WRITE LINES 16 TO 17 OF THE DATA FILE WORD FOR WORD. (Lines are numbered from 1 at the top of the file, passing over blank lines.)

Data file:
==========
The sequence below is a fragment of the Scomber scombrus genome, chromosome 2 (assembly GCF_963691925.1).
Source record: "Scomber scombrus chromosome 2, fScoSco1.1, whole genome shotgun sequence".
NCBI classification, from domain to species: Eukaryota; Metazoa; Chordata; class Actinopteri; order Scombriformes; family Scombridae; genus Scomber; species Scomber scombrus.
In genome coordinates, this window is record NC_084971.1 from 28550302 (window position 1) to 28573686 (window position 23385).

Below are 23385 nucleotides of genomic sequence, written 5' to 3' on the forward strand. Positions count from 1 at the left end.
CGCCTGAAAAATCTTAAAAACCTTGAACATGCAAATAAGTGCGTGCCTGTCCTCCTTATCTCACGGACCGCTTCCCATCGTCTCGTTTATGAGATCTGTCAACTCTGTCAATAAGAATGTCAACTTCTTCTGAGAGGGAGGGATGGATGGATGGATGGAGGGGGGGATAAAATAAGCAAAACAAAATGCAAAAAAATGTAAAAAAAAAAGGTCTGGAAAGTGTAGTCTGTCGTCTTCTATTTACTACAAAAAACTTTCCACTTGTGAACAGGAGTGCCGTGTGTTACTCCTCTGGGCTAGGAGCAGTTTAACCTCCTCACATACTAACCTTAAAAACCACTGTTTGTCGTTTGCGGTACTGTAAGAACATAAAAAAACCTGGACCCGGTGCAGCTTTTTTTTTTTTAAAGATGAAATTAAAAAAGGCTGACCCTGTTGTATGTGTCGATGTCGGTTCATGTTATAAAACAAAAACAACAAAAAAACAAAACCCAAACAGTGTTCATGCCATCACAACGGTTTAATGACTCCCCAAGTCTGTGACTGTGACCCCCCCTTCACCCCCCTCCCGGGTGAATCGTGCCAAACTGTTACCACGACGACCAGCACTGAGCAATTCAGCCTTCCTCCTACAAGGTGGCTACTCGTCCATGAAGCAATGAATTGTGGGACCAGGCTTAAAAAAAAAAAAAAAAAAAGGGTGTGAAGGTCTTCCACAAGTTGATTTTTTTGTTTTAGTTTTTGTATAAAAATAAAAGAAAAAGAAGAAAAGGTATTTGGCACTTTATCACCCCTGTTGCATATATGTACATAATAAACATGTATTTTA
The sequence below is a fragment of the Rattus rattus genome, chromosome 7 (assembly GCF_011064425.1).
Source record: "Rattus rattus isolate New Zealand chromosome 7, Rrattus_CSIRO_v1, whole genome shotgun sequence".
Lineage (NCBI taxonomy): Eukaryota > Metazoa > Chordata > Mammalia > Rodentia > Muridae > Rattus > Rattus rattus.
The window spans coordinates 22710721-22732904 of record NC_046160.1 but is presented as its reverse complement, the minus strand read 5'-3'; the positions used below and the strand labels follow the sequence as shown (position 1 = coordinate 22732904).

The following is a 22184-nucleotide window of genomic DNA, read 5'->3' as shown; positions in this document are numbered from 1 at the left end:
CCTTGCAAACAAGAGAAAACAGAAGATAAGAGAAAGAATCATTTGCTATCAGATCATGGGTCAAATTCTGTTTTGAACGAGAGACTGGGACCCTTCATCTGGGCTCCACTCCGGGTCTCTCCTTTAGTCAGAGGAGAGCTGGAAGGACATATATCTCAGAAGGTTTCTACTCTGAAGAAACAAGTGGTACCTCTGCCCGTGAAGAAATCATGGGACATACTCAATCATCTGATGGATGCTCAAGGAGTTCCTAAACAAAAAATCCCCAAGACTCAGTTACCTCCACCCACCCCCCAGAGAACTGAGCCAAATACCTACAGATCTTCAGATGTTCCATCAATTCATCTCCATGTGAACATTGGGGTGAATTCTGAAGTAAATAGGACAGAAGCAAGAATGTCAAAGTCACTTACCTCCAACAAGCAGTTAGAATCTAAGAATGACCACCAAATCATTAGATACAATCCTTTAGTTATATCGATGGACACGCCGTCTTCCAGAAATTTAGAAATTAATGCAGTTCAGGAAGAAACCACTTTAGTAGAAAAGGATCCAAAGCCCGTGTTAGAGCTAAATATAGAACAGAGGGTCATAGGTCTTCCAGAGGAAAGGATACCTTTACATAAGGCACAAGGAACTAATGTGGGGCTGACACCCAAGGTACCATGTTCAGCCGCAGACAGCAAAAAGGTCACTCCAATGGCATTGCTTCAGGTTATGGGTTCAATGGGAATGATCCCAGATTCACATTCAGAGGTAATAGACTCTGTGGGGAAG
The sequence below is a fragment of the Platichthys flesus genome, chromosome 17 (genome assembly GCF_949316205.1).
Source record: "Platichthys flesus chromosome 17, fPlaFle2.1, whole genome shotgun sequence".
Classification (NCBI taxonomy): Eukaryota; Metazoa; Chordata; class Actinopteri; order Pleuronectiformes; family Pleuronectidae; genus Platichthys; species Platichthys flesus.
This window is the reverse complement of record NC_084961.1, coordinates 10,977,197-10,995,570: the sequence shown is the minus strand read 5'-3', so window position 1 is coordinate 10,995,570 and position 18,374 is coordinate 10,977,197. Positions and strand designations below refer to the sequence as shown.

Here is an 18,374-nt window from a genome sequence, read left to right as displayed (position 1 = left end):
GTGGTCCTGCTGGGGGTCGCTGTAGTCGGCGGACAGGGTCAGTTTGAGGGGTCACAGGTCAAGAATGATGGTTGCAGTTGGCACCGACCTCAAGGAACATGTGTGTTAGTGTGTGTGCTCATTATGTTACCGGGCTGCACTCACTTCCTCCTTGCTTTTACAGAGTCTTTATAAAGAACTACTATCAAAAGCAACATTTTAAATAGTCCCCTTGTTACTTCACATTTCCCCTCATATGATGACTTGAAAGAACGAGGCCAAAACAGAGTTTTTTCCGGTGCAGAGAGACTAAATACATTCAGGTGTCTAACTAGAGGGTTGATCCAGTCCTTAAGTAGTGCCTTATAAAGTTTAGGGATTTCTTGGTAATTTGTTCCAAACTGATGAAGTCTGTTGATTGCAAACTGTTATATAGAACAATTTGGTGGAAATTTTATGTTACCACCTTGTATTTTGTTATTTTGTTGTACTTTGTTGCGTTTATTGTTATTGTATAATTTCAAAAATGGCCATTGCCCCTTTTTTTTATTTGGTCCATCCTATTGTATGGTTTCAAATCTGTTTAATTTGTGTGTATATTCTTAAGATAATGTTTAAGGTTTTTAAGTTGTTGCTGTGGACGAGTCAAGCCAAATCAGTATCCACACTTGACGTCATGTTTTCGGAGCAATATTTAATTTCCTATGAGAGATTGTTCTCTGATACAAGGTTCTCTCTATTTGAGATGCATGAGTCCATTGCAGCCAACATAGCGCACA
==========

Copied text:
This window is the reverse complement of record NC_084961.1, coordinates 10,977,197-10,995,570: the sequence shown is the minus strand read 5'-3', so window position 1 is coordinate 10,995,570 and position 18,374 is coordinate 10,977,197. Positions and strand designations below refer to the sequence as shown.

Here is an 18,374-nt window from a genome sequence, read left to right as displayed (position 1 = left end):